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Certiorari and Strategy on the Travel Restriction Order

Yesterday I said the Administration should, in addition to rewriting the travel restriction executive order, take the present case up to the Supreme Court.  That was based on a legal assessment that the Ninth Circuit decision is wrong.  (See also Rivkin & Casey in today's WSJ.)

In addition to the reasons that I gave yesterday, let me add that the claim that this order is a "Muslim ban" is absurd.  Based on data from the Pew Center, I estimate that the seven countries in question have only 11% of the world's Muslim population.  If one wanted to ban a whole group of people, an action that only affects one out of nine of the group is not the way to go about it.

However, sometimes there are strategic reasons for not taking a position.  Even though the decision is wrong, and clearly so in my opinion, there may not be five votes on the present eight-member Supreme Court to overturn it.  Affirmance by an equally divided court is a nothingburger, and that would be a real possibility.

Finally, and perhaps most importantly, the presence of this very hot-button case in the Supreme Court would give the Democrats and the left-leaning media ammunition in the critically important confirmation battle for Judge Gorsuch.  The Democrats will ask him about the case or questions closely related to the case, he will decline to answer, and even though that declination is quite proper it will look evasive on camera.  The Dems will still try to use it, of course, but their efforts will be less effective if it is behind us.

Sometimes you have to cut your losses and move on.  While the Administration's legal position is correct, taking the case up to SCOTUS may not be strategically wise.

Update:  The Ninth Circuit this afternoon ordered briefing on whether to hear the case en banc.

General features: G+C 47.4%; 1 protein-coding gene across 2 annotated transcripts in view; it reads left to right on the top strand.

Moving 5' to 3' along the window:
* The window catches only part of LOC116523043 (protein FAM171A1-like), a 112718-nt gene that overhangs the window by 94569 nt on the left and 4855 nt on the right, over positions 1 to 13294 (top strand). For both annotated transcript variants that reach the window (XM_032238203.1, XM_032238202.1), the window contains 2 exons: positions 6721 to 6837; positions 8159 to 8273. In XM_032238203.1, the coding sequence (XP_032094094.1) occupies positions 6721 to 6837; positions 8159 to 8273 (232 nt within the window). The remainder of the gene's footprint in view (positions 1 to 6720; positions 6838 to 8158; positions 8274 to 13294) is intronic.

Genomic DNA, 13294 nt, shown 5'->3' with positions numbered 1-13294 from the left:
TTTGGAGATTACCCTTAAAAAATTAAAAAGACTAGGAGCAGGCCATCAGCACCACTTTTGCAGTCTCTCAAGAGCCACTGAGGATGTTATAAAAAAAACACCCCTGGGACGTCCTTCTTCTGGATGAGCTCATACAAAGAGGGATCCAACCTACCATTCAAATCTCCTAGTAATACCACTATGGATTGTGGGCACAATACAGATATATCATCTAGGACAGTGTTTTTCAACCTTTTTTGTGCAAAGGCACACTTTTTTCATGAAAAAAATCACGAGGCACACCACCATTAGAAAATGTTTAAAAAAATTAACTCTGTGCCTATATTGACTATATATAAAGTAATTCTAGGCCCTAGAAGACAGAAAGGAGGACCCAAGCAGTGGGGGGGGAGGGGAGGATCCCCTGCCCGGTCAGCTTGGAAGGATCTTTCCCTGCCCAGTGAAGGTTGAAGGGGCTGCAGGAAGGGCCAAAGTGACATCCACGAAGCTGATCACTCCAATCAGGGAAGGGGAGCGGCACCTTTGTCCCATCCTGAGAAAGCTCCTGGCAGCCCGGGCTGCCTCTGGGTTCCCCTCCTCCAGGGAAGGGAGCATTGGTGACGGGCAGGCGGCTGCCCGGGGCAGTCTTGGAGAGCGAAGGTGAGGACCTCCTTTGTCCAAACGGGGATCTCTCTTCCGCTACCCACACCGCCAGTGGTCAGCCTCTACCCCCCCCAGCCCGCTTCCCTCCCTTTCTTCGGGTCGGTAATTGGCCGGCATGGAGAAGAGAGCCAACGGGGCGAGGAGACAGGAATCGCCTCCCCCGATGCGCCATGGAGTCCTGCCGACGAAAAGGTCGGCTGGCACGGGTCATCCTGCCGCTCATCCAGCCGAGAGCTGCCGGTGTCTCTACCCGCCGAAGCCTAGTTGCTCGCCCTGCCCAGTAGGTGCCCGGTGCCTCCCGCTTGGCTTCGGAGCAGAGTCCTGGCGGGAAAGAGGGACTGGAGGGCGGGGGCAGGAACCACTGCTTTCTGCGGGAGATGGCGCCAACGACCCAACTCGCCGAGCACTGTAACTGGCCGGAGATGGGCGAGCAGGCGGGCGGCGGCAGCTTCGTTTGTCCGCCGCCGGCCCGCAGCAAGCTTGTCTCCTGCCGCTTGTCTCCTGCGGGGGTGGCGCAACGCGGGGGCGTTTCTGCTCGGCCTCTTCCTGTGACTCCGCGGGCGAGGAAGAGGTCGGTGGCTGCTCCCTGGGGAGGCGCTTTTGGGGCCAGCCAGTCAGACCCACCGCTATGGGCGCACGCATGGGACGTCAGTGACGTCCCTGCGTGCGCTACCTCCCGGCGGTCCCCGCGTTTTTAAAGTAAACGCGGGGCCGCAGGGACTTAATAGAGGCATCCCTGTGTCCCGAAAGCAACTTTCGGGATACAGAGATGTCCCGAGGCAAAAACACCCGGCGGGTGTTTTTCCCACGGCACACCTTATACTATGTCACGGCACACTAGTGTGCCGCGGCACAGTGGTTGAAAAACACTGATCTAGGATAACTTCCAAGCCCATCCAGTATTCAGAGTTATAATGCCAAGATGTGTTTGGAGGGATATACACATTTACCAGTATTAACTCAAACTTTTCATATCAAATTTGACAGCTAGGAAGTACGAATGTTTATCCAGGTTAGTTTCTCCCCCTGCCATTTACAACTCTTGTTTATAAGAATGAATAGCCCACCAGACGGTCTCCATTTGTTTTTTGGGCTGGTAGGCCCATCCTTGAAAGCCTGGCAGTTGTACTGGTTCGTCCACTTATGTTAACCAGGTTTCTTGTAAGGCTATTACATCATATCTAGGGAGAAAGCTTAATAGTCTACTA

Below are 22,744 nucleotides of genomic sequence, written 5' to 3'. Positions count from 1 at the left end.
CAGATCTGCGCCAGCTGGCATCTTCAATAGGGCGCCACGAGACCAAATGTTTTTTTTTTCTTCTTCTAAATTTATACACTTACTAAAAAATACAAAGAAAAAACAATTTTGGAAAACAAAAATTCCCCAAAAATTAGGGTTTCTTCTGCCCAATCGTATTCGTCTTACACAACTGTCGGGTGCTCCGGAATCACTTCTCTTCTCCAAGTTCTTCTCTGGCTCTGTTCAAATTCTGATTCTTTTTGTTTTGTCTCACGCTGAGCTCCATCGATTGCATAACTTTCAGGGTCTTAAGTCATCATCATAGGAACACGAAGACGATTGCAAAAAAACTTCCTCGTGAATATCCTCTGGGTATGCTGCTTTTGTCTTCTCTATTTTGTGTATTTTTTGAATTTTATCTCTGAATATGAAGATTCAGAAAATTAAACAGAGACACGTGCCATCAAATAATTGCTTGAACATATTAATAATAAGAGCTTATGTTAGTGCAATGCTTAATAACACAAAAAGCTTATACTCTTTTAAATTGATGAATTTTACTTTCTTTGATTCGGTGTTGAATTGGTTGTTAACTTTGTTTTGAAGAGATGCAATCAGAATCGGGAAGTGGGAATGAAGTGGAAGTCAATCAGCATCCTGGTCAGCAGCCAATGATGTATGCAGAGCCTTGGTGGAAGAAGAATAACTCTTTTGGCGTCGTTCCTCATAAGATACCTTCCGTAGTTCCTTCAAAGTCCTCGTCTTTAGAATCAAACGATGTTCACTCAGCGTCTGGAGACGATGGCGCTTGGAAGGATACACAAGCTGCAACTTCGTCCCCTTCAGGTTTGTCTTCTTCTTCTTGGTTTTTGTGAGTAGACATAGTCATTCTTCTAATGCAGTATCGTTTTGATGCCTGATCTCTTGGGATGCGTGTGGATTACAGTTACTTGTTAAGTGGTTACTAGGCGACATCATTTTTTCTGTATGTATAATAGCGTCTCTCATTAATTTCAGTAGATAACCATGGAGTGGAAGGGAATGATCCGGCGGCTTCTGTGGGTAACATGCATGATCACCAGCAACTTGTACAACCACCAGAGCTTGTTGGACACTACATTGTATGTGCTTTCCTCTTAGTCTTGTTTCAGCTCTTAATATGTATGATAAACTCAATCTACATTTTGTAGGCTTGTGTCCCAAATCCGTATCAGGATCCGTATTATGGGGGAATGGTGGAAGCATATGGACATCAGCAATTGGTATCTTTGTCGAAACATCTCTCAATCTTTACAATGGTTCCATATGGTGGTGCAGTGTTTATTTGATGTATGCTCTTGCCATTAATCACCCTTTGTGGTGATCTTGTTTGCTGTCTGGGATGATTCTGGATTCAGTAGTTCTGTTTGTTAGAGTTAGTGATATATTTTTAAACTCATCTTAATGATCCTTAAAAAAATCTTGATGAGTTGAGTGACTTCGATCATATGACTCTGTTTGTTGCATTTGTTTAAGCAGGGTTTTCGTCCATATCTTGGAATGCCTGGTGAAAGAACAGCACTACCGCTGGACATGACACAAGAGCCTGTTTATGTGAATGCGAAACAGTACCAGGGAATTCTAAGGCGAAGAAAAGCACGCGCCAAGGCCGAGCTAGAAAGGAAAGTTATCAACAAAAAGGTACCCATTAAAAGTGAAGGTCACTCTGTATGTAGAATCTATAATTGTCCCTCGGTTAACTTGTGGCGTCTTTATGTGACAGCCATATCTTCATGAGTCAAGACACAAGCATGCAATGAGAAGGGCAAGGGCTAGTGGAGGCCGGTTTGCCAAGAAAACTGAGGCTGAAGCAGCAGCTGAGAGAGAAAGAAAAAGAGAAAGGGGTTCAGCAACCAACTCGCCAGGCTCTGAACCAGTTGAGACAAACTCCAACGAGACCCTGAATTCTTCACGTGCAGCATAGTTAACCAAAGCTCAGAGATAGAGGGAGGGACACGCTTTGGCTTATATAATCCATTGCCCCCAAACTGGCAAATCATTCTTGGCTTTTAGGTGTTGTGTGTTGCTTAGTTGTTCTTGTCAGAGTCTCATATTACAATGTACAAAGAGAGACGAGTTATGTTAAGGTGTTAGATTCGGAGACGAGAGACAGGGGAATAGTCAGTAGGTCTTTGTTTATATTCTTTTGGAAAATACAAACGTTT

A judge on this Court has made a sua sponte request that a vote be taken as to whether the order issued by the three judge motions panel on February 9, 2017, should be reconsidered en banc. A sua sponte en banc call having been made, the parties are instructed to file simultaneous briefs setting forth their respective positions on whether this matter should be reconsidered en banc. The briefs should be filed on or before 11:00 a.m., Pacific time, on Thursday, February 16. The supplemental briefs shall be filed electronically and consist of no more than 14,000 words. See General Order 5.4(c)(3).
The Ninth Circuit almost never sits truly "en banc" -- all the active judges participating.  It usually rehears cases with an 11 judge panel consisting of the Chief Judge and 10 other active judges sitting at random.

If rehearing en banc is granted and if the Executive Order has been superseded by the time the 11-judge panel rules, it may decide that much of what the 3-judge panel ruled on is moot, and a bad precedent may be wiped off the books.  That would be worthwhile.

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